A vote cast for compact
The electoral college has its defenders, but I’ve never been one of them.
That isn’t to say I don’t enjoy participating in presidential elections.
Or watching them.
When I head to the polls, I always experience a surge of pride and civic-mindedness. Even when I know which candidate is going to win my state — a foregone conclusion in every election I’ve voted in — I enjoy filling out my ballot.
Elections also make for good television.
There’s a certain amount of suspense in watching vote totals come in and wondering whether I’ll have to stay up all night waiting for results from Florida and other too-close-to-call battleground states. In the last presidential election, I stayed up quite late watching results, even though it became clear fairly early on that Barack Obama was going to win.
None of this changes the fact that the electoral college is a relic that weakens the democratic process rather than strengthens it.
I long ago abandoned hope that our system of electing presidents would ever be reformed. When nothing changed after the debacle that was the 2000 election, I figured nothing would ever change. More recently, however, I’ve become a little more optimistic. Here’s why:
Last week, Gov. Andrew Cuomo signed a bill that adds New York to the list of states that have joined something called the National Popular Vote Interstate Compact.
Ten states and Washington, D.C., have signed on to the NPVIC, agreeing to cast all of their electoral votes for the candidate who gets the most popular votes in the country.
But the system doesn’t actually go into effect until the number of states signed on possess, in aggregate, at least 270 electoral votes — the number required to win the presidency. New York’s 29 electoral votes brings the NPVIC’s total electoral votes to 165, or 61 percent of the magic number needed to implement the compact.
As The New Yorker’s Hendrik Hertzberg put it, the NPVIC is “a way to elect our presidents the way we elect our governors, our mayors, our senators and representatives, our state legislators and everybody else: by totting up the voters’ votes — all of them — and awarding the job to whichever candidate gets the largest number.”
New York would benefit from a more democratic system of picking presidents.
A solid blue state without an early primary, New York is largely left on the sidelines during presidential elections. Few candidates visit, because our electoral votes are all but guaranteed to go toward the Democratic candidate. And New York isn’t alone. Most states — four-fifths, according to Hertzberg — are mostly ignored during the buildup to election night.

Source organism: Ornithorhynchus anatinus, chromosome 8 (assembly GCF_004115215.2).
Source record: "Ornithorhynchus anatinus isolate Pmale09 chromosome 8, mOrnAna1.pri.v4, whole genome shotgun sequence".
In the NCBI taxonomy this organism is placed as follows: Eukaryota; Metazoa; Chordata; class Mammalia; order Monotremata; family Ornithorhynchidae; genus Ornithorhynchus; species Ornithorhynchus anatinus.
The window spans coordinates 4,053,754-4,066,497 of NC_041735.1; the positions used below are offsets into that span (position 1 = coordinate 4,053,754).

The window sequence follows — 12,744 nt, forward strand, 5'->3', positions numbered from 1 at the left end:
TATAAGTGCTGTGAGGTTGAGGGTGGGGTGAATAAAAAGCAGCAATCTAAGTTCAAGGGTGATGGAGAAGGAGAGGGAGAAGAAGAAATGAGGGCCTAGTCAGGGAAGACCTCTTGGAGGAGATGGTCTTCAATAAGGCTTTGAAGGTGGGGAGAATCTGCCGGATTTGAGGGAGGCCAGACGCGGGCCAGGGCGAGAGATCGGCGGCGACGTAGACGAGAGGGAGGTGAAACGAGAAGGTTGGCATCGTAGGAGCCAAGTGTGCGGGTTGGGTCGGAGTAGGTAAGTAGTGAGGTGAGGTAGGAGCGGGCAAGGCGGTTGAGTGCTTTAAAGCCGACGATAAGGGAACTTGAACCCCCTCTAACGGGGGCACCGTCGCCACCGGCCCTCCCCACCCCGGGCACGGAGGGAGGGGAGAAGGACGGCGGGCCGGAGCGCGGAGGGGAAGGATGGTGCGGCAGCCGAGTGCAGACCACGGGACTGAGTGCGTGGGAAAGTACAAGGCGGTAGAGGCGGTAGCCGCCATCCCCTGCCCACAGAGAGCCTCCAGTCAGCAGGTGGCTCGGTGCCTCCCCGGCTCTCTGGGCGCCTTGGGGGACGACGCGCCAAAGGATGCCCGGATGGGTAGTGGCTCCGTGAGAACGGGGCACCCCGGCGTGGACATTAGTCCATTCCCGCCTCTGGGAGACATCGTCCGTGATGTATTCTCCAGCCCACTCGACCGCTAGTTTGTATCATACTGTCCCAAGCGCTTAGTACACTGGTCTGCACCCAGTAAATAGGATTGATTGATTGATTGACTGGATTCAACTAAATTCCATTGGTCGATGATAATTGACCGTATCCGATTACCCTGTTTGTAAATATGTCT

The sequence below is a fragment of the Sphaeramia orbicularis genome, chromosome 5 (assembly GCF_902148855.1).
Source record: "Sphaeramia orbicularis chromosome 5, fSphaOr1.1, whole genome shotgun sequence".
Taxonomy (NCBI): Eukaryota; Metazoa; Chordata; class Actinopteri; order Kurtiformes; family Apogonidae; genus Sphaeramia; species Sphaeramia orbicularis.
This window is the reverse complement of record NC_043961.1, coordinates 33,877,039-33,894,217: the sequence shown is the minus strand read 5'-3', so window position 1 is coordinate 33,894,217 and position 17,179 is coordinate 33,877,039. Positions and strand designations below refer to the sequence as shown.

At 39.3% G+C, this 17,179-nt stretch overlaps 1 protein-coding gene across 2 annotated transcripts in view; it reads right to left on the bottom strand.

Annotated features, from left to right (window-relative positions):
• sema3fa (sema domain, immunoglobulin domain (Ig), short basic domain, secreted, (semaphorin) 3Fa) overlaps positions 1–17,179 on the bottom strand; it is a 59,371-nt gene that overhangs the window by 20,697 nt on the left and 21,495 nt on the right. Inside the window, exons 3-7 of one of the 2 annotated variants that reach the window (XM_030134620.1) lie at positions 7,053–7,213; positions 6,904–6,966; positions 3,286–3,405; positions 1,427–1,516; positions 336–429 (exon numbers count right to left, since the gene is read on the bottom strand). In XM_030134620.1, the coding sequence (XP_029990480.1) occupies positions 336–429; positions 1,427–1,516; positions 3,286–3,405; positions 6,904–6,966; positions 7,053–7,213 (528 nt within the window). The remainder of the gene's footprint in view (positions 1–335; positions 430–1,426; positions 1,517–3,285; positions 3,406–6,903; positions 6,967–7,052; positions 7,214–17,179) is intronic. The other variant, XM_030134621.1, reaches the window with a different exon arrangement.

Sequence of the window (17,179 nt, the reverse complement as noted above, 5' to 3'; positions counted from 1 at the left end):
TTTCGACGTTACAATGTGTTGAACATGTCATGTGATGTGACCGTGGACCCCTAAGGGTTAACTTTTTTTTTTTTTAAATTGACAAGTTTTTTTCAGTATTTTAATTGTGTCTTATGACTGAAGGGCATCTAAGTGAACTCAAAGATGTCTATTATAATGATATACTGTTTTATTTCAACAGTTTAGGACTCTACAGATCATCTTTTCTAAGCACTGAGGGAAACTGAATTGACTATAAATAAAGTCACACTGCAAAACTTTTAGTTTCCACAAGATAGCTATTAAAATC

When I visited the swing state of New Hampshire last fall, I was amazed by the sheer number of campaign advertisements on television and pleas my friends were receiving from Obama and Romney. “Oh, yeah,” I thought. “This is what it’s like to live in a state where your vote actually matters.”
Having lived in both New Hampshire and New York, I don’t see any particular reason why the votes of New Hampshirites should matter more the votes of New Yorkers. Or why the votes of those in Ohio, where I attended college, should matter more than the votes of people who live in Alabama, where I lived for three years. According to the National Popular Vote, the nonprofit organization behind the NPVIC, the presidential and vice-presidential candidates held 253 campaign events in 12 states following the Democratic and Republican conventions. The most visited state? Ohio, which saw a whopping 73 campaign events. The second most visited state? Florida, with 40 campaign events. New Hampshire, with just four electoral votes, saw 13 campaign events.
New York, it goes without saying, might as well have been occupying an alternative universe, as neither candidate saw fit to swing through and say hello. And we have 29 electoral votes — more than every state but California (55), Texas (38) and Florida (29)! (Our most important state, Ohio, has 18.) But under a winner-take-all system, we might as well have zero electoral votes.
The electoral college only makes sense if you think the United States needs to be protected from the will and voice of the people — from true democracy, if you will.
I’ve never thought that, which is why I think New York is right to join the NPVIC.
As ideas go, its time has come.
Reach Gazette columnist Sara Foss at firstname.lastname@example.org or 395-3193. Opinions expressed here are her own and not necessarily the newspaper’s. Her blog is at www.dailygazette.com/weblogs/foss.